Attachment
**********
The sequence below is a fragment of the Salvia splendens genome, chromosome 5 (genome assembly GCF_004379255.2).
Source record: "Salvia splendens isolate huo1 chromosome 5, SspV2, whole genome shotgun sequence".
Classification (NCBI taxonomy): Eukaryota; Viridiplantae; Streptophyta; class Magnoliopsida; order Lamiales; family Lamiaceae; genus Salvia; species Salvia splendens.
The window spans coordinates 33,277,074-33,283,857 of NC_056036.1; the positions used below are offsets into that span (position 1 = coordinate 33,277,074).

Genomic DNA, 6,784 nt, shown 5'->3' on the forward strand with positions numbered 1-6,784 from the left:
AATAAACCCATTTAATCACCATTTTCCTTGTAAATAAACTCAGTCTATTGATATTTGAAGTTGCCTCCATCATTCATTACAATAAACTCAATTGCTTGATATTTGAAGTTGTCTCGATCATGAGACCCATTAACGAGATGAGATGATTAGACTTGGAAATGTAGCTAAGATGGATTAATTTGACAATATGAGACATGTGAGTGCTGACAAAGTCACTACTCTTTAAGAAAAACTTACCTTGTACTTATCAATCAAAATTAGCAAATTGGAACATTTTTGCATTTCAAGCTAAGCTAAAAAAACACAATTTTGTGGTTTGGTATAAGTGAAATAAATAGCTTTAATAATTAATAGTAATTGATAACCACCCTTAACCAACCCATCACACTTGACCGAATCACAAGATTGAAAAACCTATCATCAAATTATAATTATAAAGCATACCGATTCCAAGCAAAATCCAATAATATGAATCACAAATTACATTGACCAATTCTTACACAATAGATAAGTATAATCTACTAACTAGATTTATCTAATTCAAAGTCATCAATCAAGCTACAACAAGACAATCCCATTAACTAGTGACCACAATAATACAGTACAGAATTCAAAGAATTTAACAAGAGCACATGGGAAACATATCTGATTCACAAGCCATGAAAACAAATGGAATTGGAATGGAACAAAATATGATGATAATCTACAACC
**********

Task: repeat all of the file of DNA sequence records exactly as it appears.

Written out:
The sequence below is a fragment of the Salvia splendens genome, chromosome 5 (genome assembly GCF_004379255.2).
Source record: "Salvia splendens isolate huo1 chromosome 5, SspV2, whole genome shotgun sequence".
Classification (NCBI taxonomy): Eukaryota; Viridiplantae; Streptophyta; class Magnoliopsida; order Lamiales; family Lamiaceae; genus Salvia; species Salvia splendens.
The window spans coordinates 33,277,074-33,283,857 of NC_056036.1; the positions used below are offsets into that span (position 1 = coordinate 33,277,074).

Genomic DNA, 6,784 nt, shown 5'->3' on the forward strand with positions numbered 1-6,784 from the left:
AATAAACCCATTTAATCACCATTTTCCTTGTAAATAAACTCAGTCTATTGATATTTGAAGTTGCCTCCATCATTCATTACAATAAACTCAATTGCTTGATATTTGAAGTTGTCTCGATCATGAGACCCATTAACGAGATGAGATGATTAGACTTGGAAATGTAGCTAAGATGGATTAATTTGACAATATGAGACATGTGAGTGCTGACAAAGTCACTACTCTTTAAGAAAAACTTACCTTGTACTTATCAATCAAAATTAGCAAATTGGAACATTTTTGCATTTCAAGCTAAGCTAAAAAAACACAATTTTGTGGTTTGGTATAAGTGAAATAAATAGCTTTAATAATTAATAGTAATTGATAACCACCCTTAACCAACCCATCACACTTGACCGAATCACAAGATTGAAAAACCTATCATCAAATTATAATTATAAAGCATACCGATTCCAAGCAAAATCCAATAATATGAATCACAAATTACATTGACCAATTCTTACACAATAGATAAGTATAATCTACTAACTAGATTTATCTAATTCAAAGTCATCAATCAAGCTACAACAAGACAATCCCATTAACTAGTGACCACAATAATACAGTACAGAATTCAAAGAATTTAACAAGAGCACATGGGAAACATATCTGATTCACAAGCCATGAAAACAAATGGAATTGGAATGGAACAAAATATGATGATAATCTACAACC